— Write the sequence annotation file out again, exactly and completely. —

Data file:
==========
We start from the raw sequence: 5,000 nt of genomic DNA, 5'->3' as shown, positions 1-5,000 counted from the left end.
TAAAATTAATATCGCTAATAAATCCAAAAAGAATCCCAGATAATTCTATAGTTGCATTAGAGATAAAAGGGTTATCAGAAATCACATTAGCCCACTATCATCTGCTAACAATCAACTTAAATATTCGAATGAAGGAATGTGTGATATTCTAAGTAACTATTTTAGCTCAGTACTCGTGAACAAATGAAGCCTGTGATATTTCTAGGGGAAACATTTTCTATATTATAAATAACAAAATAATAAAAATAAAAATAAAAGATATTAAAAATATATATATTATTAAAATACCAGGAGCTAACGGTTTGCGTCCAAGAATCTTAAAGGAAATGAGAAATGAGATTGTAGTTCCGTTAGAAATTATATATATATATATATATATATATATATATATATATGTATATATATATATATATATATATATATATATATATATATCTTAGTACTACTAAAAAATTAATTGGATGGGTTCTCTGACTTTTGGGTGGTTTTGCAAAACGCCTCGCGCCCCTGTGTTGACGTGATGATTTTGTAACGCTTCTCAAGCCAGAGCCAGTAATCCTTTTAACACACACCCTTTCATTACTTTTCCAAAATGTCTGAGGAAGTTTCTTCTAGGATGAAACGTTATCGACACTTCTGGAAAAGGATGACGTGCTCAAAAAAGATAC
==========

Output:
We start from the raw sequence: 5,000 nt of genomic DNA, 5'->3' as shown, positions 1-5,000 counted from the left end.
TAAAATTAATATCGCTAATAAATCCAAAAAGAATCCCAGATAATTCTATAGTTGCATTAGAGATAAAAGGGTTATCAGAAATCACATTAGCCCACTATCATCTGCTAACAATCAACTTAAATATTCGAATGAAGGAATGTGTGATATTCTAAGTAACTATTTTAGCTCAGTACTCGTGAACAAATGAAGCCTGTGATATTTCTAGGGGAAACATTTTCTATATTATAAATAACAAAATAATAAAAATAAAAATAAAAGATATTAAAAATATATATATTATTAAAATACCAGGAGCTAACGGTTTGCGTCCAAGAATCTTAAAGGAAATGAGAAATGAGATTGTAGTTCCGTTAGAAATTATATATATATATATATATATATATATATATATATATGTATATATATATATATATATATATATATATATATATATATCTTAGTACTACTAAAAAATTAATTGGATGGGTTCTCTGACTTTTGGGTGGTTTTGCAAAACGCCTCGCGCCCCTGTGTTGACGTGATGATTTTGTAACGCTTCTCAAGCCAGAGCCAGTAATCCTTTTAACACACACCCTTTCATTACTTTTCCAAAATGTCTGAGGAAGTTTCTTCTAGGATGAAACGTTATCGACACTTCTGGAAAAGGATGACGTGCTCAAAAAAGATAC